Oh when will they return?

When will they ever return?

Where have all the shoppers gone

Long time passing

Where have all the shoppers gone

Long time ago

Where have all the shoppers gone

Buying on Amazon every one

They never leave their home

They never leave their home.

A classic for you – Joan Baez singing “Where Have All the Flowers Gone”

Bonus weird Thanksgiving product

Black Friday

I have considered wearing an armband to show that I am grieving over the loss of Black Friday. Gather around and let me tell you the story of the true meaning of this shopping event. If you started Black Friday shopping in the last 10 or 15 years, then you have no idea the fun you missed.

First of all, nothing was open on Thanksgiving Day except for the occasional grocery and convenience store. We ate our feast and played games together and watched football. Movie theaters were open. Many times, we’d catch a holiday movie on Thanksgiving evening with family and friends. After which we would go home and enjoy one more piece of pie and go to bed because we had to get up early the next day.

Early meant around 5 am. Lots of stores opened at 5 or 6 and my mom and I would plan our route by scouring the ads in Thursday’s paper. Why get an early start? There were lots of good deals, but also you could get free stuff. FREE. You didn’t have to buy anything. Amazing.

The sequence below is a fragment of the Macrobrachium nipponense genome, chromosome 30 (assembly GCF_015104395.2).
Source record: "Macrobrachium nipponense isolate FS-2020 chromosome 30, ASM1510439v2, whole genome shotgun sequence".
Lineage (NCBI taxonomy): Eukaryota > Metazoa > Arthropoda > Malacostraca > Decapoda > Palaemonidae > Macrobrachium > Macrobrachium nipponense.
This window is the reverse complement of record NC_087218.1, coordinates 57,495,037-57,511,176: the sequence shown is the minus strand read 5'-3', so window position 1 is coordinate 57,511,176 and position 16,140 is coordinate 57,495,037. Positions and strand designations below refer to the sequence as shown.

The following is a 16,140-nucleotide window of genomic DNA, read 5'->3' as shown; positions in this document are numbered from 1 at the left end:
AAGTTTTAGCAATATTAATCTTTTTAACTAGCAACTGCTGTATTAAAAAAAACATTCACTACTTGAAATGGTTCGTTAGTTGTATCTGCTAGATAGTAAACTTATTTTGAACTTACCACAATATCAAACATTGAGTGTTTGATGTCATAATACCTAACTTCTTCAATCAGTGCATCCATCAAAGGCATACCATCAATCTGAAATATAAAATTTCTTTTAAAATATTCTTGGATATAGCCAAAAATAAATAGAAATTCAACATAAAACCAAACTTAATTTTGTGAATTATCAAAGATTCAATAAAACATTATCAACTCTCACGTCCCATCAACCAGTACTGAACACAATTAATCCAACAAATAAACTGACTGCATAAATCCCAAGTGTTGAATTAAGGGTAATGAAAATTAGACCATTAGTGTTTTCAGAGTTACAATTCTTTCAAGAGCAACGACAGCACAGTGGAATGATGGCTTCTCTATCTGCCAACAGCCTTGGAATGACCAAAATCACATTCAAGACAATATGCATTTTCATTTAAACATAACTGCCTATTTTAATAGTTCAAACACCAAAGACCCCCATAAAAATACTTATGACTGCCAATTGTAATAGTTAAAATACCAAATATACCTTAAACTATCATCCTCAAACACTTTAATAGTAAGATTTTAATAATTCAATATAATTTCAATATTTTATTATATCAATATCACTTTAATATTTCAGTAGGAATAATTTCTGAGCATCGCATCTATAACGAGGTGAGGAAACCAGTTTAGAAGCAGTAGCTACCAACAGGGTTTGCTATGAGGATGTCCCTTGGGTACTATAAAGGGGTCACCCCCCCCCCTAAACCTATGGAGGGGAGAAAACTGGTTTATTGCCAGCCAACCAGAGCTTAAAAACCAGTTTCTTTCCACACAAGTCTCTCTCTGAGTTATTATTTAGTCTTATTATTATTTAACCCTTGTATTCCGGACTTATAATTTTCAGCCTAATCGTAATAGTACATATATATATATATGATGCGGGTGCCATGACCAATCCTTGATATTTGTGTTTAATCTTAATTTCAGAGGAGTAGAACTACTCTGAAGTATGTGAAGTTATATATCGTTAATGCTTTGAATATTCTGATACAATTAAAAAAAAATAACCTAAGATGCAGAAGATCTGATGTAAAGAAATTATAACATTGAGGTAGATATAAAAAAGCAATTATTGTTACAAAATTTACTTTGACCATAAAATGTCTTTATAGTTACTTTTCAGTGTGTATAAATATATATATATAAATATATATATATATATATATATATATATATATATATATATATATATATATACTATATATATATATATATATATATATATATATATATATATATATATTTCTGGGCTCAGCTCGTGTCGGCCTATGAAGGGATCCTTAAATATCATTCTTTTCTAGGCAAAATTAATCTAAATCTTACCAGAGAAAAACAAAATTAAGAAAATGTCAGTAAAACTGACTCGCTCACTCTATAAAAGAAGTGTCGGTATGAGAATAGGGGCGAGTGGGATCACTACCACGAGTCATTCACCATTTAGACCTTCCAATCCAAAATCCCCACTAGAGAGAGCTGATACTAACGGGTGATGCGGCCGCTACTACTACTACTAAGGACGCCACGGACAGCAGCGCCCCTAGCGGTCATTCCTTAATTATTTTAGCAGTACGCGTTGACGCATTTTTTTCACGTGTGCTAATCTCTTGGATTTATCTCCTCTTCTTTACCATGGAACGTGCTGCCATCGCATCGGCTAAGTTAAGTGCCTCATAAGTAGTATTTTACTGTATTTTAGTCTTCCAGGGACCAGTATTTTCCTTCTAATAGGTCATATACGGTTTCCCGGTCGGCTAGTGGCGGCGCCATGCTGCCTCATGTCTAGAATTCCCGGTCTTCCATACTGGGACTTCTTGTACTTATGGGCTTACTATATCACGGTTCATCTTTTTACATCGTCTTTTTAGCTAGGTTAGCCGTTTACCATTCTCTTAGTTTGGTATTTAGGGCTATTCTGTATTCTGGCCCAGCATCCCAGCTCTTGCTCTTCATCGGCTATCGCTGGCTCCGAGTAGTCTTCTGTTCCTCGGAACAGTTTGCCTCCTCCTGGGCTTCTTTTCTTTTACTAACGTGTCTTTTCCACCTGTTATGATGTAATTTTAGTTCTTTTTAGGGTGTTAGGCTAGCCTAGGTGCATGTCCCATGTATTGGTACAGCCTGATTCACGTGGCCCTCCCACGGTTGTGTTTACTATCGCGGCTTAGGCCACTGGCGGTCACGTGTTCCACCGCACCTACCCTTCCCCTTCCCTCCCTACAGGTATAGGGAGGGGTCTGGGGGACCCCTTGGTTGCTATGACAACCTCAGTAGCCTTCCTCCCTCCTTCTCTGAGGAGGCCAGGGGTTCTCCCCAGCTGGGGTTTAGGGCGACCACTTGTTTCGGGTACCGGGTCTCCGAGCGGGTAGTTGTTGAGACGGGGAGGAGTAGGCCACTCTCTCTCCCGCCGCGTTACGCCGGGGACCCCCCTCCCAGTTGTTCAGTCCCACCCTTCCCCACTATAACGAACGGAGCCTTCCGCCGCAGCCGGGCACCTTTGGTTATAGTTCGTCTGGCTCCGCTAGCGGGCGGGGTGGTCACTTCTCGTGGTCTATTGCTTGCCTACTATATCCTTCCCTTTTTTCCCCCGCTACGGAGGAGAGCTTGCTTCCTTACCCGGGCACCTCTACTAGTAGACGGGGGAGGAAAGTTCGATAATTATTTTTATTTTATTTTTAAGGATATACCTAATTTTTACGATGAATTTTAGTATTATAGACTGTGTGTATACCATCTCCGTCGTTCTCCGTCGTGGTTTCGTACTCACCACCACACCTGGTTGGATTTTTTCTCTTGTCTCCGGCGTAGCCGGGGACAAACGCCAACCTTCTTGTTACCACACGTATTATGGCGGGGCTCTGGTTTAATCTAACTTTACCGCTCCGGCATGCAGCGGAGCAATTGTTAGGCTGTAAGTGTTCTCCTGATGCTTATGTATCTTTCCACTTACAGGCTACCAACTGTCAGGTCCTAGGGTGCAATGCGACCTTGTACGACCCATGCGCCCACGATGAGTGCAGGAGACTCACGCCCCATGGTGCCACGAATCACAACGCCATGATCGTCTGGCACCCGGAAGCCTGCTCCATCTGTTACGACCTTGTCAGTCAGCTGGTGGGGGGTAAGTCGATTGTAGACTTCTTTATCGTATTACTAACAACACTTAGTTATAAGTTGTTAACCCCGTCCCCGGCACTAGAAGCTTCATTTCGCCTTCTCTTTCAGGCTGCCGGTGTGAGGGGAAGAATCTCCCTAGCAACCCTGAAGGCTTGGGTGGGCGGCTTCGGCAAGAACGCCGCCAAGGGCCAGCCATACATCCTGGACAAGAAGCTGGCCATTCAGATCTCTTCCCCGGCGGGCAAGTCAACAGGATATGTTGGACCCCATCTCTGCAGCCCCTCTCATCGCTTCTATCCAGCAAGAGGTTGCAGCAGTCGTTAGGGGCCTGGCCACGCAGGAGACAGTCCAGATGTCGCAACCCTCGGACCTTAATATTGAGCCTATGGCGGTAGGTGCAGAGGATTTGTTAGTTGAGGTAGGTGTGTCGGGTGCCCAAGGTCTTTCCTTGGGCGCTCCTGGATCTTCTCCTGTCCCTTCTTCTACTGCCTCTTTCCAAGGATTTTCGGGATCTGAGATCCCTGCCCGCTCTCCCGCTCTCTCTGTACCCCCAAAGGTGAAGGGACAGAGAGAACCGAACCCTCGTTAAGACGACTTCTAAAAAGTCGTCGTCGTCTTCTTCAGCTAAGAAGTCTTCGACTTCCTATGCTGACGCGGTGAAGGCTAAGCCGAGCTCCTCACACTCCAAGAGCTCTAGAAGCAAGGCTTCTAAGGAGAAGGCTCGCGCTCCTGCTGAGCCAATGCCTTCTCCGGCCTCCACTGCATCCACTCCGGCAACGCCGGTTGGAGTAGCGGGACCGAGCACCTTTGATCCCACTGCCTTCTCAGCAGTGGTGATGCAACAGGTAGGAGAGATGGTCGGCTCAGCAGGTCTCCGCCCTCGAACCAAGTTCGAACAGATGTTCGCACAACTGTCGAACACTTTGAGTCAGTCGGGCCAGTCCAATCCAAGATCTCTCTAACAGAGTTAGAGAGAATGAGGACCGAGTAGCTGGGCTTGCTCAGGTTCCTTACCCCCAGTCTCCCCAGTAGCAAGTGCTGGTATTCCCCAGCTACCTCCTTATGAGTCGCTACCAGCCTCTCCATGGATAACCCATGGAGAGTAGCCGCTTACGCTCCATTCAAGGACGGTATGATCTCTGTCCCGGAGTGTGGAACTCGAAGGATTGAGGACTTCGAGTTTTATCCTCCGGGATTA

Free ornament from J C Penney’s – I put this on the tree every year and it reminds me of shopping on Black Friday with my mom.

The jewelry store in the mall gave out coupons to possibly win a piece of jewelry and they’d give you little cheap charms, too. J.C. Penney would have their free Christmas ornaments. Target gave out goody bags full of swag. And that’s just to name a few things.

We would finish our shopping before noon, come home, eat another turkey sandwich, and decorate the house. I got a lot of Christmas shopping done during what was the kick-off of the season.

I remember back in the 1990s when my daughter Dena had reached the age where she was old enough to go with me. She was thrilled. Now a mother of teenagers herself, she has turned Black Friday into an event of epic proportions. This year she started out late on Thursday night with her 16-year-old daughter, returned home several hours later for a nap, and then went back out again, this time making it a foursome with her 14-year-old daughter and me. She has more energy than Charlie Brown has anxieties.

 

New Black Friday memories

I have given up being excited about the event, but I am excited about spending time with my daughter and granddaughters – to a point, that is. I won’t leave the house until 9 am, and my first stop has to be Costco. That’s where the real magic happens.

I wanted to introduce Dena to the joys of Costco Black Friday shopping. I’m not talking about the things you find in their ads; I’m talking about food. Food that you and your family and friends will eat and then you can brag about the deal you got on it. Plus, you don’t have to get up before the crack of dawn. And that’s a huge plus.

In years gone by we have gotten Butterball turkeys for two or three dollars. This year, unfortunately, Costco was better about judging how many turkeys they needed for Thanksgiving, so none were left, but that still left the pork loin.

 

At $8 off per package, we got this baby and five more like him for around $4. That’s three for Dena and three for us. Her family of six will devour a half a one in one meal – that’s $2 a meal. Score! Bob and I will cut ours in thirds and we’ll be eating pork until next Black Friday.

Later in the weekend, when my non-Black-Friday-shopping daughter-in-law asked Dena what her best bargain of the day was, you can only imagine my joy when she said $4 pork roast. Score one for Costco and getting up after the sun rises on Black Friday. I may as well say it, score one for me, too.